The Life of Westchester’s Rob Astorino
On the road (in an election year) with the County Executive
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Every month, hundreds of invitations flood the offices of County Executive Rob Astorino: flag-raisings, banquets, church events, parades. This is why Astorino, 46, spends Sundays and many Saturdays in the front passenger seat of a black Chevy Tahoe as a plain-clothes police officer chauffeurs him from one event to another, an aide in tow to watch the clock and manage the social media and hold the framed proclamations his boss hands out at each event. Weekdays are for running the County, weekends for meeting the County. It’s a tight schedule with little margin for error, but it’s the part of the job Astorino says he likes best. “I set policy and oversee what’s going on and make tough decisions,” says the Mount Vernon native. “Part of the job is getting out, meeting different people. It’s a great opportunity to get feedback.”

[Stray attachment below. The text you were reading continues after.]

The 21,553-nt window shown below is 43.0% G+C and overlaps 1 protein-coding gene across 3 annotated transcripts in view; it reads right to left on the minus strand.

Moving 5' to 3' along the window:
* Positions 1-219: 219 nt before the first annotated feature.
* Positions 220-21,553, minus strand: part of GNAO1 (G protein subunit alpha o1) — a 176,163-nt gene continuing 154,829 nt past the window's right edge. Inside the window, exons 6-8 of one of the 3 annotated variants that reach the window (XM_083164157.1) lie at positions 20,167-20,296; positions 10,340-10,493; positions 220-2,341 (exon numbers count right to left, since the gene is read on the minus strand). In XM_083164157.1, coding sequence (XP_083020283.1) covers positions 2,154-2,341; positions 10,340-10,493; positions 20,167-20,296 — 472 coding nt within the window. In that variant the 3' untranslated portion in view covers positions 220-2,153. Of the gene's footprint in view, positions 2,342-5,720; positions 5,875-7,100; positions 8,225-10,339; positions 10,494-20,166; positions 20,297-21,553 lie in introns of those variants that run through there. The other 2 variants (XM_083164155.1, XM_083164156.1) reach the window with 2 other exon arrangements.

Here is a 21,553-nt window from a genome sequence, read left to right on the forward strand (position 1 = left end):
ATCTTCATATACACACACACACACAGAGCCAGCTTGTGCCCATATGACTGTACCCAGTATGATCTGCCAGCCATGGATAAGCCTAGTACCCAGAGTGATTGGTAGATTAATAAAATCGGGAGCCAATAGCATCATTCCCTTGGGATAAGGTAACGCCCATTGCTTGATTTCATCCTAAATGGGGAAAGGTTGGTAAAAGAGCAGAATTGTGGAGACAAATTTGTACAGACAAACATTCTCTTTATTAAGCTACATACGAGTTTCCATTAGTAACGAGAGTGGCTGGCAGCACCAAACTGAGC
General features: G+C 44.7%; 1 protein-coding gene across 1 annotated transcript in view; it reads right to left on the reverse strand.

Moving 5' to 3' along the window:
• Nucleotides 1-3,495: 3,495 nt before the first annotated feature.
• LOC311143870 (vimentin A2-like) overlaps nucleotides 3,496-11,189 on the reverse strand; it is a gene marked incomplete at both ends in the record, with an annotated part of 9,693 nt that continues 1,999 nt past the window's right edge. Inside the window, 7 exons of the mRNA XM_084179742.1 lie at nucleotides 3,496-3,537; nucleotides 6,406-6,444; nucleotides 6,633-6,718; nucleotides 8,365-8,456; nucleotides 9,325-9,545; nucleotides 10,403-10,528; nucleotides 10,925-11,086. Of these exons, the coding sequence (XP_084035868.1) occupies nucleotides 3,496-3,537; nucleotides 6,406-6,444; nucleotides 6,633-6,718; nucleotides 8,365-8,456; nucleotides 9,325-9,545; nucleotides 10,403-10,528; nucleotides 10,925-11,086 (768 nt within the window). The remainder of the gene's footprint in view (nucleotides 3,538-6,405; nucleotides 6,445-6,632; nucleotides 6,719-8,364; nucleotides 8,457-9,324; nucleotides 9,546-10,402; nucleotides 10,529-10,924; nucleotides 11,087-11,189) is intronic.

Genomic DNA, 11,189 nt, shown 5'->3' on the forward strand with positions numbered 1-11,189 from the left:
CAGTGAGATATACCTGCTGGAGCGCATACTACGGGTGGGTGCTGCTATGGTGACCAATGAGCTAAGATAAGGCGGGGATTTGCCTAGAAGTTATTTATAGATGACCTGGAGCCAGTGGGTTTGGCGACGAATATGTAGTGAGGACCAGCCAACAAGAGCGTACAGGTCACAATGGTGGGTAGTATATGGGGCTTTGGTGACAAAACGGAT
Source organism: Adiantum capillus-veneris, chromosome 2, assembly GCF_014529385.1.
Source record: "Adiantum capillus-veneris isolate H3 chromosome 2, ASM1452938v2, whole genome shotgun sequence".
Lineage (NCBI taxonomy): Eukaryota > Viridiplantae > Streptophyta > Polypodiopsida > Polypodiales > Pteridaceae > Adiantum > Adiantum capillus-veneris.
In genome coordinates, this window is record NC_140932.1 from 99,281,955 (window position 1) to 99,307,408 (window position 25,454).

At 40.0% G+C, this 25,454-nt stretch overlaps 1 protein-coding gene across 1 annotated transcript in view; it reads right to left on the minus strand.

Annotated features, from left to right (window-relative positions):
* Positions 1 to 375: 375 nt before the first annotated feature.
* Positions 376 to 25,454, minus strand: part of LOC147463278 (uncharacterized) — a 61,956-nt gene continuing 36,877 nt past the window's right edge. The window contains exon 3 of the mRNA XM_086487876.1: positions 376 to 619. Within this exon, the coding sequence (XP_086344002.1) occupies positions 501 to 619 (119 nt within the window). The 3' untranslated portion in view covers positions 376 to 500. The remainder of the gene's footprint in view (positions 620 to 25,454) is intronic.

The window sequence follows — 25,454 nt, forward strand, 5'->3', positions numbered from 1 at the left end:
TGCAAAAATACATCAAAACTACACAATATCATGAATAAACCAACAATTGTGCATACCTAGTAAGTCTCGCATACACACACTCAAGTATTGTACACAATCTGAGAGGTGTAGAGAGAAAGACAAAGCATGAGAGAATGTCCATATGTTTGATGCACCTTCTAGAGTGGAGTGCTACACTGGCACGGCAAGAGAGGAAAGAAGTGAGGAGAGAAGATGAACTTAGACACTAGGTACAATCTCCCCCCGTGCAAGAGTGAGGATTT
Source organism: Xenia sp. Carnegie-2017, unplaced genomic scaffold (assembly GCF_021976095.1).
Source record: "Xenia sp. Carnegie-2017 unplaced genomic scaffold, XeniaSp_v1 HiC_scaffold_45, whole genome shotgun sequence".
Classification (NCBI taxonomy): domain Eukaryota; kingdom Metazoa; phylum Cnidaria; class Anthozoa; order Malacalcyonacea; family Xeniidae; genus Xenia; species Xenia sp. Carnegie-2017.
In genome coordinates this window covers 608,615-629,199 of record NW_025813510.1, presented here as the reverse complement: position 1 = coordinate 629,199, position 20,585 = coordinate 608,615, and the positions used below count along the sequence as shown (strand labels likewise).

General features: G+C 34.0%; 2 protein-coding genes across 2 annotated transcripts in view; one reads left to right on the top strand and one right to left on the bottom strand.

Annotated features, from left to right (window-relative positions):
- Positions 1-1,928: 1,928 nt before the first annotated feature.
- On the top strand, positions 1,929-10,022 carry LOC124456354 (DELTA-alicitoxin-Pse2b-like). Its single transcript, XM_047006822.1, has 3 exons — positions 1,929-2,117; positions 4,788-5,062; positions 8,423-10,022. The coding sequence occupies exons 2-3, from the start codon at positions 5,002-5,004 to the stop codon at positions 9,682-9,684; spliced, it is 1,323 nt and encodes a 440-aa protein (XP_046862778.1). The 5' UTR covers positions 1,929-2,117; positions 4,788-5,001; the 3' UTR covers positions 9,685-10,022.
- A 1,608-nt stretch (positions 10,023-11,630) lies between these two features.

On a Sunday in early spring, the eclectic schedule has an international accent. It starts with an appearance at the March of Dimes March for Babies at the Saxon Woods Park in White Plains. After a brief stop at home in Mount Pleasant, the C.E. (as his staff calls him) will proceed to a Little League opening day in Crestwood, a banquet at the Polish Community Center in downtown Yonkers, an Albanian flag raising at the Kensico Dam, finally wrapping up his official duties at the celebration of the 65th anniversary of Israeli Independence at the Westchester Day School in Mamaroneck.
The March of Dimes event has a carnival atmosphere. Hundreds of people mill about the Saxon Woods parking lot before the start of the fundraising walk. There are balloons, lots of strollers, cops in kilts, a guy in a Scooby Doo costume. Astorino arrives wearing khakis and a dark blue polo with the County Executive crest. He joins the current and former mayors of White Plains on a stage. The MC is a very enthusiastic local anchorwoman. The C.E. will repeat this routine throughout the day: Stand patiently, hands clasped in front of him, then say a few words—his speeches tend to be five minutes, tops—and depart, but not before posing for pictures and interviews. There is an art to a graceful exit, and he has mastered it.
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